cuts and grazes

You should always clean the cut or graze and if needed, apply a dressing.

Did You Know?

When applying an ice pack, you should never apply it to the skin directly. You can use a towel or a piece of clothing in between.


Signs a child is choking:

The child is holding their neck

The child's lips start turning blue

The child is having difficulty breathing

What to do if a child is choking:

Tell the child to try coughing

Administer 5 back blows

Administer 5 abdominal thrusts

Repeat from the back blows if needed

Please watch the video below for further clarification

Nose bleeds

What To Do If A Child Has A Nose Bleed:

Stand or sit the child upright.​


Lean the child forward, instructing them to breath through their mouth.​

Pinch the nose just above nostrils for 10 – 15 minutes.​



Place an ice pack on the top of the nose.​



If continues longer than 15 minutes, may need further medical help.

Post Nose Bleed Advice​:

Advise not to pick nose



Advise not to pick scabs

Advise not to blow nose

Please watch this video for further guidance


Water makes up two thirds of our body. It is vital we drink enough fluid to maintain a healthy balance. Many people get dehydrated by not drinking enough fluid or by losing fluids and not replacing them​



Children are sensitive to even a small amount of fluid loss. ​



Make sure you give children water breaks during sessions.​



This is especially important during the warmer months to avoid heat exhaustion.​



Do not let children play in the sun for hours.​

Please watch the video below for further clarification


Signs of an Anaphylaxis Shock

Difficulty breathing

Swelling of tongue or throat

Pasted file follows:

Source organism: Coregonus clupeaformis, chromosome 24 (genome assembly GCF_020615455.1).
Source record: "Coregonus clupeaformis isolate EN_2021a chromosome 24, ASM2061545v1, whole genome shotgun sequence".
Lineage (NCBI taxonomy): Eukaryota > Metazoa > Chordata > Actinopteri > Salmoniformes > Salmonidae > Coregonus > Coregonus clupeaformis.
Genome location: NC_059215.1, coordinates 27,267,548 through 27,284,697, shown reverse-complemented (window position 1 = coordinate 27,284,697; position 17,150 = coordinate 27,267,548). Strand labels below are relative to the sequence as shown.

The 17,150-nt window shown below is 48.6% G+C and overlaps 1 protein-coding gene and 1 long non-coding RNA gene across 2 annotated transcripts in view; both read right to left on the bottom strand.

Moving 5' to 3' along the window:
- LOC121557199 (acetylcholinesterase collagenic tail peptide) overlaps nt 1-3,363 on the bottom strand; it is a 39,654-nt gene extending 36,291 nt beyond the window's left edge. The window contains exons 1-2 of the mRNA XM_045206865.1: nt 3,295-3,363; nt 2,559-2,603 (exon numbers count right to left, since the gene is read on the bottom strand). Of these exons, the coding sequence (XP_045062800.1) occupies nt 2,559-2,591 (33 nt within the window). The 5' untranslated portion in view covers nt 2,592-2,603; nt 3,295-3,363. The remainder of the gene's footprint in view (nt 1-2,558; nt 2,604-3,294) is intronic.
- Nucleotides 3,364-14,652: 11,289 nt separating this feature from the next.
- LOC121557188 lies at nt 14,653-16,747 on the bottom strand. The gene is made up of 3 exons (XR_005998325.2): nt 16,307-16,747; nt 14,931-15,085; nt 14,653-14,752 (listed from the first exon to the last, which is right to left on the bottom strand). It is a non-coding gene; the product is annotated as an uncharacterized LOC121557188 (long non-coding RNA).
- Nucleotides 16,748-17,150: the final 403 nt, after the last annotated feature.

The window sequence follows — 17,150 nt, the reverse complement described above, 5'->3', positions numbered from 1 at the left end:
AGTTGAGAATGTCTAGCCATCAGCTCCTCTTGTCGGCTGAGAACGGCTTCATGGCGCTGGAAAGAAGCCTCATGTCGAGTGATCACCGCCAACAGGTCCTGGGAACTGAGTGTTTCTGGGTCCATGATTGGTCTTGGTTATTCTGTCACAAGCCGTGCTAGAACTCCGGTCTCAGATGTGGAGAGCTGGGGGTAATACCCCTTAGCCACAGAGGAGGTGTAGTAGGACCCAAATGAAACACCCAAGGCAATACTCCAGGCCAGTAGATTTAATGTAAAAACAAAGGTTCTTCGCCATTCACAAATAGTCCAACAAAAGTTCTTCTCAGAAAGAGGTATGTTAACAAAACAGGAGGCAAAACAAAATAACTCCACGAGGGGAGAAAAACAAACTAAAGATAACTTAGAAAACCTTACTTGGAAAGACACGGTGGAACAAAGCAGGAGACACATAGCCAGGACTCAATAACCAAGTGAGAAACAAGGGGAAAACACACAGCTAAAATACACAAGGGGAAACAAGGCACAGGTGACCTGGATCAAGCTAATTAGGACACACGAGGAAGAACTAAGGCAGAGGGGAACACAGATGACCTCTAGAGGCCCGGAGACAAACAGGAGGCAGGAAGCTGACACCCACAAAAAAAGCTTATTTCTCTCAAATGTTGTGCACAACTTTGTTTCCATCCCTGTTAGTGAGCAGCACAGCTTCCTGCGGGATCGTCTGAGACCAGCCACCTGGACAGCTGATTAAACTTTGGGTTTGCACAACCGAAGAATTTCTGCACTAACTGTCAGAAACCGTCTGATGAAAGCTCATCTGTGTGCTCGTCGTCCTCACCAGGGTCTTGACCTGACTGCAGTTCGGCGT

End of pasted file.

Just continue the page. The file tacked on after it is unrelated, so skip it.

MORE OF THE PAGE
Signs of shock

What to do for an Anaphylaxis Shock

Call 999 immediately

Give ambulance control as much information as possible (if you know what caused the reaction)

May have medication with them like an auto injector and help them use it.

Help them into a comfortable position and monitor them.

A second auto injector can be used if symptoms don't improve or get worse again.


Signs of an Asthma Attack

Difficulty breathing or speaking







Grey-blue tinge to lips, earlobes and nail beds

What to do for an Asthma Attack

Child should know what to do. If they don't or the attack is severe -

Help to use their reliver inhaler - keep them calm

Ask to breathe slowly, and sit them down in a comfortable position

Call emergency services if attack is severe and not improving

Monitor the level of response. IF they become unresponsive, treat like an unresponsive casualty

Please watch this video for further guidance

Recovery position

This is used when a casualty is breathing but unresponsive.

This ensures the casualty does not choke should they vomit.

Keep checking on the casualty, ensuring they are still breathing until paramedics arrive to take over. 

Never leave a casualty alone

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